Rusalka, ENO at the Coliseum
David Pountney s spell-binding production of Dvorak's Rusalka has returned to the Coliseum to open the 1998/9 Season - and what a brilliant way to launch Nicholas Payne s tenure as General Director! Whilst some people still think there is a need to debate the very existence of opera in this country, ENO proves that is a viable and necessary part of life.
Pountney's production is now 15 years old and is wearing well. This is the third time I have seen his wonderfully evocative (and when it was new, controversial) staging, and it works its spell better than before. Pountney uproots Dvorak's tale of the water nymph (Rusalka) - who falls in love with a human, renounces speech and then causes his release from life by fatally kissing him - and places it in a Victorian nursery. The result is very Freudian, highly charged and breathtakingly beautiful. Rusalka thus becomes an adolescent girl, exploring sexuality for the first time, moving from childhood to womanhood. Pountney's concept is so audacious it works.
The designs are by Stefanos Lazaradis, and whilst they are beginning to show their age, he creates some of the most breathtakingly beautiful stages pictures that you are ever likely to see in the lyric theatre.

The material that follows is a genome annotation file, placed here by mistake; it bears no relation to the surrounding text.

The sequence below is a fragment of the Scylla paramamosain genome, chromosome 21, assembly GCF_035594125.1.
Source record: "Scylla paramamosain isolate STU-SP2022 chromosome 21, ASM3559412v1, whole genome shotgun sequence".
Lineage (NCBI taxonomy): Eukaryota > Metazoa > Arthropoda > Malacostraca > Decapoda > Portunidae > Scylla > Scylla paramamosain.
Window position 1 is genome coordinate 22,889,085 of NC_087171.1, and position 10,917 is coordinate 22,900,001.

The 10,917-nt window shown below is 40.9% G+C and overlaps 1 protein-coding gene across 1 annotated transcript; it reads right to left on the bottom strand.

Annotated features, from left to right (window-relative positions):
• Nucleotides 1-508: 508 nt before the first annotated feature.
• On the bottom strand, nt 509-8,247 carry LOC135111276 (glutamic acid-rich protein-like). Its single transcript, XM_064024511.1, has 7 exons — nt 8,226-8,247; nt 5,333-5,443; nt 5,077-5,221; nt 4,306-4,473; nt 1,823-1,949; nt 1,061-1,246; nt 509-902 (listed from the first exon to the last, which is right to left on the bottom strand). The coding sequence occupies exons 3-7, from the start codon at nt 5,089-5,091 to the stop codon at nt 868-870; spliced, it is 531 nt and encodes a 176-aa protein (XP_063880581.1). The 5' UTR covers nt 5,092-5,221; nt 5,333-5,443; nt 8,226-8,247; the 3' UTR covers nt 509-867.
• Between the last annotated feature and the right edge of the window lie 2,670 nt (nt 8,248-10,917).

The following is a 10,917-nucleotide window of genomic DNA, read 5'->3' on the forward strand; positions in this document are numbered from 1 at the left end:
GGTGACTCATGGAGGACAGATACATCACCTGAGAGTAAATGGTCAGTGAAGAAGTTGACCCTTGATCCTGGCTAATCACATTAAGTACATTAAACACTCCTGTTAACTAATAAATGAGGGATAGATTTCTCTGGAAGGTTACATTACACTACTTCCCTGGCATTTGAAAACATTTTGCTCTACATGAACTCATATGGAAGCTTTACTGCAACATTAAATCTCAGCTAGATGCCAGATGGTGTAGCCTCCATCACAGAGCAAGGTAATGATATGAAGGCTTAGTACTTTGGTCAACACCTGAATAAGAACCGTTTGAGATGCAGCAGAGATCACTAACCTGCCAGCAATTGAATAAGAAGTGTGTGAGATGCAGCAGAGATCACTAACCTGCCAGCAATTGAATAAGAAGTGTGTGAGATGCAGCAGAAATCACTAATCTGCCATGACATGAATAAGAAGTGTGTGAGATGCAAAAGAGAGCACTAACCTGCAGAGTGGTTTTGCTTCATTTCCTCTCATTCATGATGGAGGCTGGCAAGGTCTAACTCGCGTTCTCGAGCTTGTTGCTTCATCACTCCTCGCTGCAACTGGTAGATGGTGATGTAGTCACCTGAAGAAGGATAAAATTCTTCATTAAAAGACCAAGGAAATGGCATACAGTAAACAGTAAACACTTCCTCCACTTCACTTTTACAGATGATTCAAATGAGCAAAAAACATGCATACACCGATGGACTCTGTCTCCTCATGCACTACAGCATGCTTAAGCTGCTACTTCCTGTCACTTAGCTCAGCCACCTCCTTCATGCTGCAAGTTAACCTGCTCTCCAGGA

In Susan Patterson, ENO have found a remarkable protagonist. Most of the role is written for a lyrical soprano, who then has to rise to the dramatic challenges of the final duet, of heroic proportions and needing a glint of metal in the voice. All the previous incumbents of this role have had lyricism in abundance, but were sorely taxed by the last Act. Not so Paterson, whose singing takes on a thrilling edge when needed, easily riding the orchestral tumult, yet produces beautifully sustained lyrical tone throughout. She looks the part too, and as an actress, her transformation from child to woman is heart-wrenchingly paraded before our eyes; perfect.
The rest of the cast is good, especially Catherine Savory as Zezibaba, John Connell as the Water Sprite and Janice Cairns as an over the top Foreign Princess. Robert Brubaker looks the part as the Prince, and sings well throughout, but he is defeated by the cruelly exposed vocal writing towards the end of the opera.
Richard Hickox doesn't get the orchestra to ‘breathe with the singers which led to the pit and stage parting company more than once on Saturday's opening night.
Notwithstanding, this is an excellent revival of a classic production, and well worth a visit.